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Jae Hoon Lee creates two new films exploring live weathers and simulated weathers and the layered dichotomy between two; the real and imaginative, a physical location on the coast of Taiwan (one ancestral homeland of Moana peoples), and a virtual space, the human and non-human, the natural and artificial.

Ocean Rain Part 1, (now available to view), explores the mushroom-like stone formations created by geological forces in Taiwan’s Yehliu Geopark, filmed on a stormy day. The weather conditions and large seas have altered the geography into uncanny landforms that the artist speculates could become stranger still as the climate drives larger seas and erodes the coastline. Sounds of waves mix into the cries of seabirds in Aotearoa that have flown on the winds of the East Asian-Australasian highway on one of nine global migration routes.

The second film will be made using CGI and dwells in a digital ocean where uncanny forms also materialise. The dynamic interaction between ocean currents and rain simulates climactic conditions through CGI.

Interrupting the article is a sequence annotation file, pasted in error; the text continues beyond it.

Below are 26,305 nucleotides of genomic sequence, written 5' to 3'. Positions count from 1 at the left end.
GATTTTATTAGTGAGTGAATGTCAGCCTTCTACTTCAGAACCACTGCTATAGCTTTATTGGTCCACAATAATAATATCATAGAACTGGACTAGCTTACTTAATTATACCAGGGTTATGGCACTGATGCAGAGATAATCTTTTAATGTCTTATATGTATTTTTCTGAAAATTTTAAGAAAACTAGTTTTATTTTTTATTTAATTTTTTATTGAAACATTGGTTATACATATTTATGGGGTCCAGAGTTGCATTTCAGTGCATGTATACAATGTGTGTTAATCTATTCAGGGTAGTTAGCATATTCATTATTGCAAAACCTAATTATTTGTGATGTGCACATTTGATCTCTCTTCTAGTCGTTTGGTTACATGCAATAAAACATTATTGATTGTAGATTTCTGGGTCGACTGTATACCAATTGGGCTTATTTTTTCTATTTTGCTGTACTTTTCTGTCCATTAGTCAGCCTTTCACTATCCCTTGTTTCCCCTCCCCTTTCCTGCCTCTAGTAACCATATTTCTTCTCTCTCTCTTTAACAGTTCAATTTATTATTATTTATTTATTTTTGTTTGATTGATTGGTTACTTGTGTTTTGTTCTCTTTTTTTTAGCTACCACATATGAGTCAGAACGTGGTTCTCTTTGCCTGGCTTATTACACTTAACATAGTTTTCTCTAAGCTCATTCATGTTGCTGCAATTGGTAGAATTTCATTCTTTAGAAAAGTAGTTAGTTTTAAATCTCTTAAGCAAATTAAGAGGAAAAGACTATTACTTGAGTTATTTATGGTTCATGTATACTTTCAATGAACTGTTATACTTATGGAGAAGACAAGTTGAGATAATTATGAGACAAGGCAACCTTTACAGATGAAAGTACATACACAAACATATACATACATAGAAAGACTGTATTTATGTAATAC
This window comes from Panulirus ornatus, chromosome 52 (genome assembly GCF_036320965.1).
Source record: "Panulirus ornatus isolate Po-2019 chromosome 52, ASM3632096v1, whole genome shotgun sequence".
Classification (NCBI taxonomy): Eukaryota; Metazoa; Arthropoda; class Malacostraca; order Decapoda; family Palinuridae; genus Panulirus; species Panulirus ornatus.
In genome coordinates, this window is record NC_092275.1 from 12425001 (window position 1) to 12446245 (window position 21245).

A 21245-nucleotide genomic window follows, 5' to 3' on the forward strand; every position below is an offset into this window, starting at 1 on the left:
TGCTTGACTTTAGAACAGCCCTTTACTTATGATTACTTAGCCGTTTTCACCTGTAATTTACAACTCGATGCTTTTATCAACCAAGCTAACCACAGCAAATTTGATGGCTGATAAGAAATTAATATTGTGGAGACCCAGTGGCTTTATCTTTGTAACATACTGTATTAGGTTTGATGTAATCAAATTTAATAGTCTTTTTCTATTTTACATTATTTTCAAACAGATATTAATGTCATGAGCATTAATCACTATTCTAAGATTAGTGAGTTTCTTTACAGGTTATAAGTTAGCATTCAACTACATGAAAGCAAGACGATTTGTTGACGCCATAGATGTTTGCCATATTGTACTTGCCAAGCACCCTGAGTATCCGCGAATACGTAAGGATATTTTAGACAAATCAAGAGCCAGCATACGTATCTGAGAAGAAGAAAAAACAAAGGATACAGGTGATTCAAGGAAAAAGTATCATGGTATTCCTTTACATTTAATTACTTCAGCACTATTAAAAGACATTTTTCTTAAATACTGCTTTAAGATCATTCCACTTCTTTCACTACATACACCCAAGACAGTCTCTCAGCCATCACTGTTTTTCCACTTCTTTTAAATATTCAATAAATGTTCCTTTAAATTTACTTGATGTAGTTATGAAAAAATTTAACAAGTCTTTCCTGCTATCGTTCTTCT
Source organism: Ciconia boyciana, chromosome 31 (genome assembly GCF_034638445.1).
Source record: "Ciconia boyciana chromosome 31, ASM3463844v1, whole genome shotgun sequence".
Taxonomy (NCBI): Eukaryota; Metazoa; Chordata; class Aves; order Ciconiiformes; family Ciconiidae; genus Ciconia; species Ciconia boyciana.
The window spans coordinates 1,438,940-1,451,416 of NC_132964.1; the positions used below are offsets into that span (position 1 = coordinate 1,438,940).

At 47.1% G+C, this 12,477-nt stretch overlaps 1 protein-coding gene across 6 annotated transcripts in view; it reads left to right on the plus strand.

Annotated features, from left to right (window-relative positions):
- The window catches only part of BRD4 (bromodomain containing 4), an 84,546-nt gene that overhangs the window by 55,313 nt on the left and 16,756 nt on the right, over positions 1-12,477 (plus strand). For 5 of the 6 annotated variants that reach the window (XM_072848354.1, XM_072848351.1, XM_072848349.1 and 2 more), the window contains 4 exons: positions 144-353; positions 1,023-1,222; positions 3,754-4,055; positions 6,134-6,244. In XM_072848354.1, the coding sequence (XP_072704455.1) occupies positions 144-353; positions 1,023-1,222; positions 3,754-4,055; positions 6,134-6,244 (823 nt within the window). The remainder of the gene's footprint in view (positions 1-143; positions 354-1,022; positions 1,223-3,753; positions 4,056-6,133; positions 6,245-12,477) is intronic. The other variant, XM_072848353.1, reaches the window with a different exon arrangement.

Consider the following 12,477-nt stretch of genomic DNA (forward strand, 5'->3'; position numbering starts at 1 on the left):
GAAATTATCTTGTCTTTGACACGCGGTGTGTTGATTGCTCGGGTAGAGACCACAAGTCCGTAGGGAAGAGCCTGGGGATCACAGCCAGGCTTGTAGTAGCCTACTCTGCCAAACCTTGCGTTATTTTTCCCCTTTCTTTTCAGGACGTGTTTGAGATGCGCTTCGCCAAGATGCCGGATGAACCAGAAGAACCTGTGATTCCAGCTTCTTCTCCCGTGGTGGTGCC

About the artist

A self-proclaimed cultural wanderer, Korean-born photographer Jae Hoon Lee grew up in Seoul, emigrated to the USA in 1993 to study at the San Francisco Art Institute, and then in 1998 to Auckland, New Zealand, where he graduated MFA (2001) and DocFA (2012) from the University of Auckland’s Elam School of Fine Arts. Lee’s multiple migrations and his preoccupation with expanding technological advances have continued to define and inform his practice. His work makes apparent his enduring concerns of place, movement, individuality.

Lee’s digitally enhanced, hyper-real landscapes are a composite of images he personally gathers in his travels. While his works initially deceive the viewer with their familiar appearance, closer inspection reveals an acutely subjective engagement with the visual texture of a location, an elaborate visual trick.

Lee’s digital photographs, video installation and sculpture have been exhibited widely in New Zealand and internationally over the past fifteen years, and acquired for both public and private collections. Lee won the prestigious Wallace Arts Trust Paramount Award in 2013, including a 6-month residency in the International Studio and Curatorial Program in Brooklyn, New York City; and in 2014 was awarded the Asia New Zealand Foundation’s Cemeti Art House Residency in Indonesia. Lee lives and works in Auckland, New Zealand.